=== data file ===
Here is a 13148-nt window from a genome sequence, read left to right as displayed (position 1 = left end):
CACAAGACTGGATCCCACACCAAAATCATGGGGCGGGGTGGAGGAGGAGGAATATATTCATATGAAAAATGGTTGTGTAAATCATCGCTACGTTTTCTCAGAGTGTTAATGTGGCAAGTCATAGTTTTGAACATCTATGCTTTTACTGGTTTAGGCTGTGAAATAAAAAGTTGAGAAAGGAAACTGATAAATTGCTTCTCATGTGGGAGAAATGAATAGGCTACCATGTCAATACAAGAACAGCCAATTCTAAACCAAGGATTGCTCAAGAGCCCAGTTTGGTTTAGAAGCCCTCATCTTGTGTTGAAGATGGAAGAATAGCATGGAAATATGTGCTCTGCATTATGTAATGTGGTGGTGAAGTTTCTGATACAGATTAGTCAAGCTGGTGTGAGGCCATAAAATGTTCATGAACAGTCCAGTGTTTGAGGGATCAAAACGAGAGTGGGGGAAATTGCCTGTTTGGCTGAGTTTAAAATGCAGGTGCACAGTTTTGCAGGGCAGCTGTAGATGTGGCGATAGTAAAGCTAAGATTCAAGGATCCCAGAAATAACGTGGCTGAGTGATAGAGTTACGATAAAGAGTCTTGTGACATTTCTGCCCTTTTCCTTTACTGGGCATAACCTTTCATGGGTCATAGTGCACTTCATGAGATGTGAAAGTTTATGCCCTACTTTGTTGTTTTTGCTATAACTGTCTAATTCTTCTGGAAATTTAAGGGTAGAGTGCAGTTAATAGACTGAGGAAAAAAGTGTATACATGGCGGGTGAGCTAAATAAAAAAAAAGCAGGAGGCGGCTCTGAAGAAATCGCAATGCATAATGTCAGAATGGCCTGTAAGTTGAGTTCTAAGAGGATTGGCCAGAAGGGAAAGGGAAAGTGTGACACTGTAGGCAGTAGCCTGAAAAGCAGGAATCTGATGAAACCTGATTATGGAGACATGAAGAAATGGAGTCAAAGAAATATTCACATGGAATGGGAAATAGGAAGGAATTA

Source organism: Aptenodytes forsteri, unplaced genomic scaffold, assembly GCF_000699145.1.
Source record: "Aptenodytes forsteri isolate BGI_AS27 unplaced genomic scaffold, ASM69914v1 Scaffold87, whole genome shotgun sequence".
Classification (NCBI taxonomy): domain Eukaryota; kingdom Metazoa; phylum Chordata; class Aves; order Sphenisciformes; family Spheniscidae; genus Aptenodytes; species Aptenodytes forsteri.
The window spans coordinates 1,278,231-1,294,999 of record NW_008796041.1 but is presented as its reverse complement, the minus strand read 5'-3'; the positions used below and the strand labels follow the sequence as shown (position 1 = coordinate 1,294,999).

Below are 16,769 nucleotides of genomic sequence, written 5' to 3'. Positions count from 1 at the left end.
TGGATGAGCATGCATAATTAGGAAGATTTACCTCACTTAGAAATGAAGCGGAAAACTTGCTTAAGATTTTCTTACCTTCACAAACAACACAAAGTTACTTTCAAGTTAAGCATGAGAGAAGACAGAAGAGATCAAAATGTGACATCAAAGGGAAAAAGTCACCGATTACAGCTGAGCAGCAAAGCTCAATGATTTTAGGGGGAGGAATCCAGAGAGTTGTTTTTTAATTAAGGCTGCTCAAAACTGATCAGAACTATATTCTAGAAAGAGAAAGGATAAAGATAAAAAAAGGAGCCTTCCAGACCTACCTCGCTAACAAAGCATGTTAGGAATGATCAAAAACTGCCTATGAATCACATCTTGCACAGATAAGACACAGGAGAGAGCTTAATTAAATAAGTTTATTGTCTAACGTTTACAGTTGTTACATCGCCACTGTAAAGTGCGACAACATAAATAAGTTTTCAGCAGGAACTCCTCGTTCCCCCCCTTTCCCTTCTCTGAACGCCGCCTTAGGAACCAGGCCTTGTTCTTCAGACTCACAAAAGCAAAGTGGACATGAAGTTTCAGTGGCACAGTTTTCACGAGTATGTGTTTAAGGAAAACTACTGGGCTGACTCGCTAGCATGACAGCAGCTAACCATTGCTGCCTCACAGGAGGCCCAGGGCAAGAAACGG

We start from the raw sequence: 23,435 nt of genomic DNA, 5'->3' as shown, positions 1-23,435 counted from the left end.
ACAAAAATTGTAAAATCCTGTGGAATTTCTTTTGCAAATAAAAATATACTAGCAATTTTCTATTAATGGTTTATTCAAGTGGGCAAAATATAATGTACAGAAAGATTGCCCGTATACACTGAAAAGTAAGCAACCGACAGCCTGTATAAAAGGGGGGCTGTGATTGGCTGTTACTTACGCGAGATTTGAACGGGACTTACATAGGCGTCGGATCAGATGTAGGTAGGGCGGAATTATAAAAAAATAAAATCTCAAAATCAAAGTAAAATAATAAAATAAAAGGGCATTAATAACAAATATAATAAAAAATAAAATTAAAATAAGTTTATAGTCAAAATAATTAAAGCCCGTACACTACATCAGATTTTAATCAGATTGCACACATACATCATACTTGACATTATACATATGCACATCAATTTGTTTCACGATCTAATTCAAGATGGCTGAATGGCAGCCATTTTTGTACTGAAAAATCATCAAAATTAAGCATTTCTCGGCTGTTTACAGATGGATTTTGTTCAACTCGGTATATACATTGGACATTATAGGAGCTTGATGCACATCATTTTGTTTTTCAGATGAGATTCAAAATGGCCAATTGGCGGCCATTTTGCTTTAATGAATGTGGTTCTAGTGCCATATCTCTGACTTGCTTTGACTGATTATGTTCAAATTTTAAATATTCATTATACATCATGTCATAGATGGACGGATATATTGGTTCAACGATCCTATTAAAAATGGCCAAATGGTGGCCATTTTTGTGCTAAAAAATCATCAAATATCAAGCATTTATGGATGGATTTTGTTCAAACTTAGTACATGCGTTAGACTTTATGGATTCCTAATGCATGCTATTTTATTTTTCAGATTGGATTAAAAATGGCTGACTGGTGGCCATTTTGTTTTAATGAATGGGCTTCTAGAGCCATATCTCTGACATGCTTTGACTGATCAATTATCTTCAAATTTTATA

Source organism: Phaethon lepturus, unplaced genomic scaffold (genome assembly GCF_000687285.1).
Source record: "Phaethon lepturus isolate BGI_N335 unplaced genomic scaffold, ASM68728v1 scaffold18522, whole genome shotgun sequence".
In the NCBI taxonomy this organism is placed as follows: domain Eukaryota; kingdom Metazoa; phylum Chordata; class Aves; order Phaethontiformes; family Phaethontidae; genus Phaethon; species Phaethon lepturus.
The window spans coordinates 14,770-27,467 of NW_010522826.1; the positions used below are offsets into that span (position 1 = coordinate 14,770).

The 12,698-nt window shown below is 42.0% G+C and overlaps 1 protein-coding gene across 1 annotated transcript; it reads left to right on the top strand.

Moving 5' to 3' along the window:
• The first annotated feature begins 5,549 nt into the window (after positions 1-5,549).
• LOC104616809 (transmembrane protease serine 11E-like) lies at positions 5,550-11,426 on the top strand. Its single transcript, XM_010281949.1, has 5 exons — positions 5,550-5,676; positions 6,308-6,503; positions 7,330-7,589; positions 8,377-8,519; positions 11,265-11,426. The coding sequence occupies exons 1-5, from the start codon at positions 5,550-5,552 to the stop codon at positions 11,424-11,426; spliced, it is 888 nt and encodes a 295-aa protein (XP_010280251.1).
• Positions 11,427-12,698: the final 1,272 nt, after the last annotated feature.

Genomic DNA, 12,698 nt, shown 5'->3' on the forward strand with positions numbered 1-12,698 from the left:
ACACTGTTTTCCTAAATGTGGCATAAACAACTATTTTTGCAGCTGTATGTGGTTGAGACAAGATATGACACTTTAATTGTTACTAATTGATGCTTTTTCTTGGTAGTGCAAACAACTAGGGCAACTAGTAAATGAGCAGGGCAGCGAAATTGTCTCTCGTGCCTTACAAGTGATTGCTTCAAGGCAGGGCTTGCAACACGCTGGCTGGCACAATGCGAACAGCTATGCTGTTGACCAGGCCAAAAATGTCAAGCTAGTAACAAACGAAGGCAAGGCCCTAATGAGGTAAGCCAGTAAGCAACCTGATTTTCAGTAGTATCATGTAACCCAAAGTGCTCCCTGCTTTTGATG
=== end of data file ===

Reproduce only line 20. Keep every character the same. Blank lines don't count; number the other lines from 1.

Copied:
Genomic DNA, 12,698 nt, shown 5'->3' on the forward strand with positions numbered 1-12,698 from the left: